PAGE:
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Tess Vigeland: Looks like we’re officially in a stock market correction. Stocks dropped again this week. The Dow is now off some 10 percent from its recent highs. Many fingers are pointing goes to Greece and the European Union’s fragmented efforts to contain a debt crisis there. How and why is all this affecting your wallet? We’ll get to that in a moment. But first, a story from the streets of Athens about how government austerity measures are affecting their wallets.
Joanna Kakissis reports.
Joanna Kakissis: It’s two o’ clock in the morning in a small, smoky club in central Athens. The opening act — a young man in acid-washed jeans and a RUN DMC shirt — is trying to coax a few tired couples to dance to his songs of love and pain and bad, bad luck. It’s not working. This club, a place where Greeks used to dance on the tables, is mostly empty. And backstage, the star act, Giorgos Marinis, is talking about the economy.
Giorgos Marinis: I think about it all the time, though I have to crack jokes just to break the stress sometimes. I just have to believe the cuts the government is making are going to make this country better, at least for my kids.
Marinis has a 21-year-old son and an 18-year-old daughter to support and little cash to spare. He refuses to run up huge credit bills. He makes less money now than when he was performing in the 1990s. And the future also looks bleak — he’s expecting a big wage cut soon. And he won’t have much a pension when he retires in 10 years.
When I ask him how this all makes him feel, he pulls out a photo of Stelios Kazantzidis, a famous Greek singer who spoke to the poor.
Marinis speaking in Greek
See this man’s face, he says? Do you see the pain? Greece has always been full of so many metaphorical riches, he says, except money.
But metaphorical riches are not cutting it for many Greek families nowadays. They’re strapped, they know their country is inefficient and corrupt and has to change.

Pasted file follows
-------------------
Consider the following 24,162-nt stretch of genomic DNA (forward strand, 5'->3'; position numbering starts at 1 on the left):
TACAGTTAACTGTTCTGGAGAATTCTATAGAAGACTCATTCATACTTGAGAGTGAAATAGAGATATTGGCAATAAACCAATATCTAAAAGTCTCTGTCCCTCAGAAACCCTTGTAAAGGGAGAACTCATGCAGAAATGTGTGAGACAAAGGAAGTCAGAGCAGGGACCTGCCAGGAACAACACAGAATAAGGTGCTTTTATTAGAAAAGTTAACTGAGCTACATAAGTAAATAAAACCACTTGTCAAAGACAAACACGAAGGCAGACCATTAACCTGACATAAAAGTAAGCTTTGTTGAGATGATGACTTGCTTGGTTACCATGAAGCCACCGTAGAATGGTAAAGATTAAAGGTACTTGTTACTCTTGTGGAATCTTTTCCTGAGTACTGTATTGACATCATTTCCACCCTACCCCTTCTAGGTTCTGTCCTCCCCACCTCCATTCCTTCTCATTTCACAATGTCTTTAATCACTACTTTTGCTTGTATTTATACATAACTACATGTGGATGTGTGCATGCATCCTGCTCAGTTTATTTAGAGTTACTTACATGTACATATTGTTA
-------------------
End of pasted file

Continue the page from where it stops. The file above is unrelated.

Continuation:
But most economists here say that will mean at least five years of a prolonged recession. And for Greeks who make, on average, only $17,000 a year, the cuts will cause real pain, says Jens Bastian, a German economist who has lived here for 13 years.
Jens Bastian: That is going to be enormously difficult in terms of adjustment, in terms of making ends meet. How will you pay your mortgage? How will you finance the school fees? Where can you start making cuts? And here I’m starting to observe already that private consumption is going down.
Natasa Pirgopoulou and two young daughters at home in Athens. She’s a microbiologist’s assistant; her husband, Konstantinos Skoufos, is a driver for a local municipality. By Greek standards, the family is well off, bringing in something like $2,500 a month. They’ve mostly paid off their nice suburban apartment with its little fireplace where, on cold spring days, the girls roast chestnuts.
But Natasa’s bonuses got cut in March. Konstantinos’s salary got cut last month. These days, they seldom eat out and rarely go clothes shopping. Konstantinos says there’s no relief in sight. He expects the government will soon have to impose even tougher austerity measures.
Konstantinos Skoufos: I don’t think what the government’s done is really enough, as much as it hurts. I just wonder by taking money out of pockets, how is that supposed to promote development? We need to start producing something, to be an efficient country. Every Greek wants that, but we just don’t trust the government anymore. All these years, all I’ve heard is slogans and lies. That’s why everyone I know is so pessimistic right now.
His wife, Natasa, wishes Greece hadn’t joined the euro. Everything was less expensive when Greece used its own currency, the drachma, she says.
Natasa Pirgopoulou: If our politicians had been decent and organized, I think we could have made it with our little drachma. Maybe it never would have been as big as the euro, but we would have pride and be independent and be just fine. But politicians never do anything but let us down.
Economist Jens Bastian agrees. He says this sense of disappointment has even reached his 13-year-old daughter.
Jens Bastian: She comes home from time to time from school now and asks, “Why did we get into this crisis? Why are we being criticized?”
Back at the nightclub, Giorgos Marinis is in his tiny dressing room. Two big photographs of his children are taped to his mirror. He’s practicing “Thalasses,” a popular song about uncertain times.
Marinis, singing “Thalasses”
Oh, the seas of worry that dissolve me, he sings. The dirty deeds of the world, the bitterness. Oh seas, how we judge, we are left alone, with our dreams unfulfilled.
In the last few months, he says, he sings that song practically every night. It’s by far the most popular request.
In Athens, I’m Joanna Kakissis for Marketplace.
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